HIV training for people with disabilities

The challenge

People in Tanzania who are infected with HIV often experience marginalization and are pushed to the edge of society. Parts of the rural population are not informed about the situations in which there is a risk of infection. Education in the area of contraception is therefore also of enormous importance as a preventive measure, so that the risk of infection can be minimized through the safe use of condoms and right medication.

Our goal

Access to knowledge about HIV/AIDS for people with disabilities

HIV/AIDS education must be accessible to all - including people with disabilities, who often have not had access to education or training elsewhere. This should enable them to protect themselves better and empower them to take action against their marginalization themselves.

Detection of previously unkown HIV infections

Knowledge of a possible HIV infection is crucial for the treatment of patients. It is also of high importance for preventing further infections.

How do we reach that?

HIV training for people with disabilities

The HIV training was conducted by doctors Martine Mwampamba and Fidelis Chiza, as well as employees of a project for people with disabilities. The seminars were supported with material from "Gib AIDS keine Chance".

Conducting rapid HIV tests

After the training, there was the possibility to have a rapid test carried out, financed by Kivuko e.V.. In case of a positive result, the doctor Fidelis immediately sought the conversation and further steps could be worked out.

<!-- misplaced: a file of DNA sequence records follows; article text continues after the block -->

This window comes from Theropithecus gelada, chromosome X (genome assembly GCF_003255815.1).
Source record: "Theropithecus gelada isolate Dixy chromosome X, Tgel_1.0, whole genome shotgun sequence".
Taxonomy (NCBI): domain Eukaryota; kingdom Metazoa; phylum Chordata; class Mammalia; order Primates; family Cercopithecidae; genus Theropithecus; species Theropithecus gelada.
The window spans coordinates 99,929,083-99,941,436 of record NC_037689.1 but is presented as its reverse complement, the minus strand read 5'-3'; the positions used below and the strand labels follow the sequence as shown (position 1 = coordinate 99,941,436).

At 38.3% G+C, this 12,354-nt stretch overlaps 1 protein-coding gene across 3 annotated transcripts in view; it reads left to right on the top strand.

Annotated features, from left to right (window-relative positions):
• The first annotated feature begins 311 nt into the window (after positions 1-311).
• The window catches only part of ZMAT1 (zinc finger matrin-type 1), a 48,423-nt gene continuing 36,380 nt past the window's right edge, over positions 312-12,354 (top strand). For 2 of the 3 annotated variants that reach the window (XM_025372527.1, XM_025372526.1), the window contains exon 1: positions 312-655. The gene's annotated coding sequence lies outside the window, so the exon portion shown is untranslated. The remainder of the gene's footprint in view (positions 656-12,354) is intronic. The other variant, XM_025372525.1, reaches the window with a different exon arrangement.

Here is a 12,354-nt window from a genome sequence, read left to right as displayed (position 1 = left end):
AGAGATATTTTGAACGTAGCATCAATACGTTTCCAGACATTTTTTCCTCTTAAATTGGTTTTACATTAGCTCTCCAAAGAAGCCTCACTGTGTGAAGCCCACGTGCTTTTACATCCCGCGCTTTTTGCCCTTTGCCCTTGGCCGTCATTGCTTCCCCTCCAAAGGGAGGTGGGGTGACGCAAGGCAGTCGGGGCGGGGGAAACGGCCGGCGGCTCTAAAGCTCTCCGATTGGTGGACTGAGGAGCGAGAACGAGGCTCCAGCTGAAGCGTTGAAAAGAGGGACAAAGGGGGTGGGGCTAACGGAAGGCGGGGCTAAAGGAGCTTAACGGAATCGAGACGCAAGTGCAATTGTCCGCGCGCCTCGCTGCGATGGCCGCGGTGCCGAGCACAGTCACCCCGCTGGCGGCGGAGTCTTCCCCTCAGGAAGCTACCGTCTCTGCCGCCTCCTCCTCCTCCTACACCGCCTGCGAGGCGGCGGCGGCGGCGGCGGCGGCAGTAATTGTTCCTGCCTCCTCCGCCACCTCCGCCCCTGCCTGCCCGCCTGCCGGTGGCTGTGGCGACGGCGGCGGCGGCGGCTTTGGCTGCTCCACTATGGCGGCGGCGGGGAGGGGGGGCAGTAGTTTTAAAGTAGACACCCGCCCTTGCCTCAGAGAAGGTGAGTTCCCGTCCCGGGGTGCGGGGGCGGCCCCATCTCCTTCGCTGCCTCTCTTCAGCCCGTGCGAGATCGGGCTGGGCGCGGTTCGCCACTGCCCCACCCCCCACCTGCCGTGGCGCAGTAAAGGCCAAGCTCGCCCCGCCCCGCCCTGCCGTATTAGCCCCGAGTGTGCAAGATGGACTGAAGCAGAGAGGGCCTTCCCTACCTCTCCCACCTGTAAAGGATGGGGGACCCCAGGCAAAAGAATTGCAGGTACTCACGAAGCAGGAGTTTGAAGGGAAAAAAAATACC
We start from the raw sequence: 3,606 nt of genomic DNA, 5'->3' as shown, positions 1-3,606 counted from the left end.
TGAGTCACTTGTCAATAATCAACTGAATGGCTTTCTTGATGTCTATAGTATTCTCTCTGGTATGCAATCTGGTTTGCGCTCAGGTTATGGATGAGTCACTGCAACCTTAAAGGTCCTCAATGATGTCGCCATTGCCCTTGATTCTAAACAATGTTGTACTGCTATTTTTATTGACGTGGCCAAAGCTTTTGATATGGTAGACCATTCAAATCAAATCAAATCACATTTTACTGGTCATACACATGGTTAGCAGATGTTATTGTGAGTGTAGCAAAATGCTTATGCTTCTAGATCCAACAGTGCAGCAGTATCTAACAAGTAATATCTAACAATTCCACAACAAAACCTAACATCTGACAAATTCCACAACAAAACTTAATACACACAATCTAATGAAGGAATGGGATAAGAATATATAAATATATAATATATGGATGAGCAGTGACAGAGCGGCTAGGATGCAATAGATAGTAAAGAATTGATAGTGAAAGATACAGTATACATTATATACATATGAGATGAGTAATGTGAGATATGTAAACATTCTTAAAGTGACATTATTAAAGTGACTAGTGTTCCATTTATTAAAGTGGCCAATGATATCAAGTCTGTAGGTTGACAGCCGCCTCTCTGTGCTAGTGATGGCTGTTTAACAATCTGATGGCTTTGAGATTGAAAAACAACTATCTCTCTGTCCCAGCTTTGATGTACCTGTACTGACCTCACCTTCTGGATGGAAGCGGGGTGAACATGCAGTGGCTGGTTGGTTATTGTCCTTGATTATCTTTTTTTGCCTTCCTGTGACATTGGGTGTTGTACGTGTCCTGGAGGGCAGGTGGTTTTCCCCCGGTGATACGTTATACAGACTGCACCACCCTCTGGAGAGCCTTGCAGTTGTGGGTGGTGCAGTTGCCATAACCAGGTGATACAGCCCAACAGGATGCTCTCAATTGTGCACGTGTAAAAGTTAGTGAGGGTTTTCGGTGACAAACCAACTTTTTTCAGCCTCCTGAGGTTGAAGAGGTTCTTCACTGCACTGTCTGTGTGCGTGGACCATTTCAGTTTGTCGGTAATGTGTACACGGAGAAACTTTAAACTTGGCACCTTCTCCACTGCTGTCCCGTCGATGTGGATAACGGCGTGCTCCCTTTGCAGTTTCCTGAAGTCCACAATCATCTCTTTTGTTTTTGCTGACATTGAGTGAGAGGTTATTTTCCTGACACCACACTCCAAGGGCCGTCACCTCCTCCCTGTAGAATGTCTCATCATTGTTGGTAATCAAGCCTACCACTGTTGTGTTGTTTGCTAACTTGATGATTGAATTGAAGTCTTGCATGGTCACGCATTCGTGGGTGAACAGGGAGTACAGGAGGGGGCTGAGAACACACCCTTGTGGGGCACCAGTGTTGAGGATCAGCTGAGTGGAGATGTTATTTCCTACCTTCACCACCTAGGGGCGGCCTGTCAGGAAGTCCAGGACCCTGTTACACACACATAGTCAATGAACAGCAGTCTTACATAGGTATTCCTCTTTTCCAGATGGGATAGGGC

Condoms for free 

The manufacturer Ritex provided a large quantity of condoms. On the one hand, these were explained during the training. On the other hand, everyone could take condoms with them. The testing of the condoms and the experience in using them should motivate to use them in the long term when needed. The condoms are available at stores.

And how does this look like?

Overall, the measure can be considered a great success. Around 500 people in seven villages were reached. 392 of them were tested. Without exception, there was positive feedback on the concept. In particular, participants took the opportunity to ask questions. Some explained that they often did not receive any information regarding contraception because of their disability, as there is a widespread belief in the region that people with disabilities have no right to a relationship.